Widows

Widows is pretty cold folks, and it rules.

This is basically the antithesis of Ocean’s 8, when it comes to 2018’s lady heist movies. There’s a moment where Viola Davis just spells out for the other women that they are not going to become friends, this is a job, and when it’s over they are on their own. The timeline for being on their own will be moved up are they to be caught while the job is still happening. This is a bleak movie about doing something rough and harsh because you’re being threatened, and the only way you can see out of the trap closing in is to be as hard as the steel of the bars, and move first.

That said, there are still nice moments of growth—or maybe nice isn’t the word, but satisfying. This is a grimly satisfying movie, the way good heist films can be. And there are grace notes of something warm under the chill of Chicago. There’s how Davis, wonderfully severe in this, carries her character’s soft white West Highland Terrier with her for seemingly half her scenes. She has just lost her husband, and the dog is her fluffy touchstone, fantastically incongruous against her highly structured clothes and stern manner. And there’s her interesting arc with Elizabeth Debicki, the 6’2” alien beauty from The Man From U.N.C.L.E. who gets to play relatively normal in this, an abused housewife trying to stand up on her own two feet, even if it’s to plant them in a shooting stance.

I just really like the casting of this. I like Michelle Rodriguez, with all her action bona fides, playing askew to type as someone who’s really not taking to this life of crime all that well. I like Liam Neeson, one of the current faces of action flicks like this, dying in the first act to the hand the movie over to his wife, where she can’t but move forward haunted by his shadow at every turn. I like Colin Farrell playing unsavory, always, and holy shit I like Daniel Kaluuya here, who takes his turn at BEING terrifying this time, damn. Congratulations on your eyes, you and Cynthia Erivo both, whom I did not know can also sprint like a full out track star. What can’t that woman do!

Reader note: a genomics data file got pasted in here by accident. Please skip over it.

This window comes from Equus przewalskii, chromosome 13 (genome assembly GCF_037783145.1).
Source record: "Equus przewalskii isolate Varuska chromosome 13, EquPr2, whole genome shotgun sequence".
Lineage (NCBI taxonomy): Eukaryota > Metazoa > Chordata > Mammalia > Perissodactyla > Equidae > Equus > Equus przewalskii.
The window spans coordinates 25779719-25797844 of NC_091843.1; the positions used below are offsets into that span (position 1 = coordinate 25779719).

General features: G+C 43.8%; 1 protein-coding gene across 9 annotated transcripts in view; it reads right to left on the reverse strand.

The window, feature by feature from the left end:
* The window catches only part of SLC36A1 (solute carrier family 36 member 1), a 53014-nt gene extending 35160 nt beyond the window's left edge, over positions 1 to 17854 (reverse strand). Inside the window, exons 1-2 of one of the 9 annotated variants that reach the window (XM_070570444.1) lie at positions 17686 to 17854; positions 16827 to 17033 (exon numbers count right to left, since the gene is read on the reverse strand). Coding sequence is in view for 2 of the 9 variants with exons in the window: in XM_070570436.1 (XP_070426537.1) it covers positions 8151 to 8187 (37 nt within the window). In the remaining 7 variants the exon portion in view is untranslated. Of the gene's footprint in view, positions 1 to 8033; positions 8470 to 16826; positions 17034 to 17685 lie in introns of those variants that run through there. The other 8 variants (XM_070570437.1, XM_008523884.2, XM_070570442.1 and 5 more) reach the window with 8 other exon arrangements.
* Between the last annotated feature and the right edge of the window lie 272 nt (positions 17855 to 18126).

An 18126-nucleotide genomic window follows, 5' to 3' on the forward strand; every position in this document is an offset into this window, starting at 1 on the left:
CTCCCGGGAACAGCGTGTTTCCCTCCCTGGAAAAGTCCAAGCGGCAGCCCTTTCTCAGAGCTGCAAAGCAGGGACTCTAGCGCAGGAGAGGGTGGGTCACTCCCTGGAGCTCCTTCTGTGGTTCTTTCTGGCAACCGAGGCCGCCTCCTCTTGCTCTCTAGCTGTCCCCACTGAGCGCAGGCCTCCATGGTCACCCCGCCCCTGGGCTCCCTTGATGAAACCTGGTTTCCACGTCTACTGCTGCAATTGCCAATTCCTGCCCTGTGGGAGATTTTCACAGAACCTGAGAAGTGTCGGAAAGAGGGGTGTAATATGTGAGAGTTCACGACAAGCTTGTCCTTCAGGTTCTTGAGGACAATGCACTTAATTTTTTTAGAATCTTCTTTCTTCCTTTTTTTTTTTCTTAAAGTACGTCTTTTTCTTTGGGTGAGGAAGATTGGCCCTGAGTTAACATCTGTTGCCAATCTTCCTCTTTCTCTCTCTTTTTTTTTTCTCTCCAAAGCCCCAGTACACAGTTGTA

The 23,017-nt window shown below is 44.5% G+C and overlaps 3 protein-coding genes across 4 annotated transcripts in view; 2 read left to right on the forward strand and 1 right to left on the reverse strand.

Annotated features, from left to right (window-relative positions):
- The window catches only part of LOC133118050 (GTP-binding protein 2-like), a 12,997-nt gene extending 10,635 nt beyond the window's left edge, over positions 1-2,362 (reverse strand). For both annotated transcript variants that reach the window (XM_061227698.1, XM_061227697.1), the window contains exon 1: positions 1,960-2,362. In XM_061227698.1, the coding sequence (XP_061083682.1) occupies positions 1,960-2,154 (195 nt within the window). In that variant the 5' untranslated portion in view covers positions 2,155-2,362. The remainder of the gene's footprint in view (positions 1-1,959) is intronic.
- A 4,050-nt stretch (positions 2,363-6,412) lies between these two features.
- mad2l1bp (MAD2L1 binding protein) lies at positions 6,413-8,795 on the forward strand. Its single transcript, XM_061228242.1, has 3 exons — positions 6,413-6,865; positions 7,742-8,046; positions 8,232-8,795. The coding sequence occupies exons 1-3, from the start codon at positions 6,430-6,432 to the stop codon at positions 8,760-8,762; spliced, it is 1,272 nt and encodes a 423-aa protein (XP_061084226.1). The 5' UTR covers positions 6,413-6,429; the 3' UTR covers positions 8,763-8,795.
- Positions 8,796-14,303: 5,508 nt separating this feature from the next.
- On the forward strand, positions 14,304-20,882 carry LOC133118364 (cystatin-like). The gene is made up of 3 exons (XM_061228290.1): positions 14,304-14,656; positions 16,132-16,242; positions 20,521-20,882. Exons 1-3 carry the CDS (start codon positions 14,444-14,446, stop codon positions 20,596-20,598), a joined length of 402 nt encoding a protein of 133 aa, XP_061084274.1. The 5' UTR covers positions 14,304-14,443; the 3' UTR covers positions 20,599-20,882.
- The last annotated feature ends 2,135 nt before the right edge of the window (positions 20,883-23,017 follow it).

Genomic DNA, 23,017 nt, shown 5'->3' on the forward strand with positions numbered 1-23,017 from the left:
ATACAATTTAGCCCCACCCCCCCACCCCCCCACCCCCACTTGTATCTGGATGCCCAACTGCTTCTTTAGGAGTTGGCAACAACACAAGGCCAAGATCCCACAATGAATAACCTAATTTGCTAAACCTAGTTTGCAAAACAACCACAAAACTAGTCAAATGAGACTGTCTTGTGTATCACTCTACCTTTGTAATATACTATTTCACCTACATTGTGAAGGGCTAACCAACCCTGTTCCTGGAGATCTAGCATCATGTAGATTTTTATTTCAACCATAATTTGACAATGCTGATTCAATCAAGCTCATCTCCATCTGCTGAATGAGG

So yeah the cast is superb, and the shooting is top tier. I recently learned that Steve McQueen began his career as a visual artist, and he was good at it, and yeah that shows deeply in how he sets up shots. This is a movie with a strong eye, and a really packed plot that only starts to sound outlandishly cinematic once you spell it out later, making the grimly grounded, realistic feel of watching of it all the more impressive.

Leave a Reply

Fill in your details below or click an icon to log in:

WordPress.com Logo

You are commenting using your WordPress.com account. Log Out /  Change )

Google photo

You are commenting using your Google account. Log Out /  Change )

Twitter picture

You are commenting using your Twitter account. Log Out /  Change )

Facebook photo

You are commenting using your Facebook account. Log Out /  Change )

Connecting to %s